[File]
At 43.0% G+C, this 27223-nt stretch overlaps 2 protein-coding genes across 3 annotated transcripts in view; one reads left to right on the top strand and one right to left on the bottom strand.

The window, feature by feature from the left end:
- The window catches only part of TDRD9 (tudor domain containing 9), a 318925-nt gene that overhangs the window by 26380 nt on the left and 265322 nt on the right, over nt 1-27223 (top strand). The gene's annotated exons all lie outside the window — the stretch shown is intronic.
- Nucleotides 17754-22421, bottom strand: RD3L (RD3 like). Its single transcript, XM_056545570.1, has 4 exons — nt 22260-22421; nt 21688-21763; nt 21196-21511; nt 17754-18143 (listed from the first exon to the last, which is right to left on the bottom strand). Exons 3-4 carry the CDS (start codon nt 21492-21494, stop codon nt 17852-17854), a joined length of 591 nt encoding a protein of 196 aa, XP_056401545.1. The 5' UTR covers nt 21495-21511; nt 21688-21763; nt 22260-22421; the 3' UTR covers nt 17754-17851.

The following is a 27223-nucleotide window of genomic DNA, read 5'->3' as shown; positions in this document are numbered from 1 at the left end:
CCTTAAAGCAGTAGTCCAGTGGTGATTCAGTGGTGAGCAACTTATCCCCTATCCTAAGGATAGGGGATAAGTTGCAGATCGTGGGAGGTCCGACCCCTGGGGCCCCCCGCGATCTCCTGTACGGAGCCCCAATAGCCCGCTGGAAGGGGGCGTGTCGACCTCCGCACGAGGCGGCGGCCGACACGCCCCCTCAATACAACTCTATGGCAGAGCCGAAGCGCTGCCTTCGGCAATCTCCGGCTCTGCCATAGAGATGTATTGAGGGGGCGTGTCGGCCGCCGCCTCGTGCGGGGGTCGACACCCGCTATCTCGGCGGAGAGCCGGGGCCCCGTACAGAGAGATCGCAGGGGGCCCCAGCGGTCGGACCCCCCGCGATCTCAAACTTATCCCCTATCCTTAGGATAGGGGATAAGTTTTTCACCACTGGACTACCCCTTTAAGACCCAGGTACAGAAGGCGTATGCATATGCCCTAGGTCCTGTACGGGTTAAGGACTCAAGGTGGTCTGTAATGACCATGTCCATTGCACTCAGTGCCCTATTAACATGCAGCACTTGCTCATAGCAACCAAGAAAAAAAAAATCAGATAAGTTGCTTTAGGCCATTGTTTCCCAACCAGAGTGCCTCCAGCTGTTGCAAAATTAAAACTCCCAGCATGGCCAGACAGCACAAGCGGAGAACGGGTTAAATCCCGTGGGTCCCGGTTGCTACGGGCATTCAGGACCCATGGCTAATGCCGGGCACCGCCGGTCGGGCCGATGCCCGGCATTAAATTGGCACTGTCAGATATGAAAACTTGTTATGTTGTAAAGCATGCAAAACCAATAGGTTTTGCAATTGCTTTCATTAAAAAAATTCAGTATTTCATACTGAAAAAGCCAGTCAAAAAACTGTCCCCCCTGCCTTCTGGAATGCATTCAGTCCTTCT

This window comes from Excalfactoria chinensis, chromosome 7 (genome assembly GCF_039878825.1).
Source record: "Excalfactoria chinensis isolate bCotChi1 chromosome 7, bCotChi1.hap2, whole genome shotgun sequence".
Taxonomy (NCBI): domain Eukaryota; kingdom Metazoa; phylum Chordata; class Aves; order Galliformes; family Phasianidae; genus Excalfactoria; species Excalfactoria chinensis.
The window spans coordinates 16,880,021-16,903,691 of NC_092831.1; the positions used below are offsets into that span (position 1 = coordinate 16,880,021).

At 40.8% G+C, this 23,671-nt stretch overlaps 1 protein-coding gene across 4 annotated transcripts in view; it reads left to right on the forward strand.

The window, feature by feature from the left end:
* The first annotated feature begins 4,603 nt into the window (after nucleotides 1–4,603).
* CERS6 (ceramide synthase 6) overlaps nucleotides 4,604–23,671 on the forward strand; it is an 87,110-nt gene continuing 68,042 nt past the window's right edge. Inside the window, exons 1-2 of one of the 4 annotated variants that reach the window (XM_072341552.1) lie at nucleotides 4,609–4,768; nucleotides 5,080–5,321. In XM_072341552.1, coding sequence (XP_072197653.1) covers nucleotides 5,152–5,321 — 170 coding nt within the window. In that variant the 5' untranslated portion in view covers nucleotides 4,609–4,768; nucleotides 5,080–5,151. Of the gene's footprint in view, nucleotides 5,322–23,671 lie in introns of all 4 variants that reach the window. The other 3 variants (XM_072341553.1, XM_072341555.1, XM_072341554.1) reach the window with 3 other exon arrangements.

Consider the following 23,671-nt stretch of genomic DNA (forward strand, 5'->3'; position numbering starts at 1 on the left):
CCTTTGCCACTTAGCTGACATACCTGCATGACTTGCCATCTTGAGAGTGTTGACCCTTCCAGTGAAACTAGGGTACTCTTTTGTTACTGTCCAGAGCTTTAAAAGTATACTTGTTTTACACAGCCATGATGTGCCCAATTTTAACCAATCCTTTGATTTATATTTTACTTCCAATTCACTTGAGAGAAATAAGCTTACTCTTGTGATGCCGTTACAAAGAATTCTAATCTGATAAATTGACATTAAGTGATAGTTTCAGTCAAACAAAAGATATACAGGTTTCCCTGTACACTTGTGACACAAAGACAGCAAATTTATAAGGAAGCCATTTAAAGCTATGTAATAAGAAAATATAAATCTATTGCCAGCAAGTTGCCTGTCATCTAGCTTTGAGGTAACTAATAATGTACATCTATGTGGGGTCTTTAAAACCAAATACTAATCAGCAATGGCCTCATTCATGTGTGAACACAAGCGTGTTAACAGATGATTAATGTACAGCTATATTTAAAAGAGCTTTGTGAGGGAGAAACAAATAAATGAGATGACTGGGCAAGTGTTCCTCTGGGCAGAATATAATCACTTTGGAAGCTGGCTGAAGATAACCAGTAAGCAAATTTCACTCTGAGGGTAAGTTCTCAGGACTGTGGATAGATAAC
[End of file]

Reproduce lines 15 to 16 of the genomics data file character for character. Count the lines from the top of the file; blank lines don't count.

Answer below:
Consider the following 23,671-nt stretch of genomic DNA (forward strand, 5'->3'; position numbering starts at 1 on the left):
CCTTTGCCACTTAGCTGACATACCTGCATGACTTGCCATCTTGAGAGTGTTGACCCTTCCAGTGAAACTAGGGTACTCTTTTGTTACTGTCCAGAGCTTTAAAAGTATACTTGTTTTACACAGCCATGATGTGCCCAATTTTAACCAATCCTTTGATTTATATTTTACTTCCAATTCACTTGAGAGAAATAAGCTTACTCTTGTGATGCCGTTACAAAGAATTCTAATCTGATAAATTGACATTAAGTGATAGTTTCAGTCAAACAAAAGATATACAGGTTTCCCTGTACACTTGTGACACAAAGACAGCAAATTTATAAGGAAGCCATTTAAAGCTATGTAATAAGAAAATATAAATCTATTGCCAGCAAGTTGCCTGTCATCTAGCTTTGAGGTAACTAATAATGTACATCTATGTGGGGTCTTTAAAACCAAATACTAATCAGCAATGGCCTCATTCATGTGTGAACACAAGCGTGTTAACAGATGATTAATGTACAGCTATATTTAAAAGAGCTTTGTGAGGGAGAAACAAATAAATGAGATGACTGGGCAAGTGTTCCTCTGGGCAGAATATAATCACTTTGGAAGCTGGCTGAAGATAACCAGTAAGCAAATTTCACTCTGAGGGTAAGTTCTCAGGACTGTGGATAGATAAC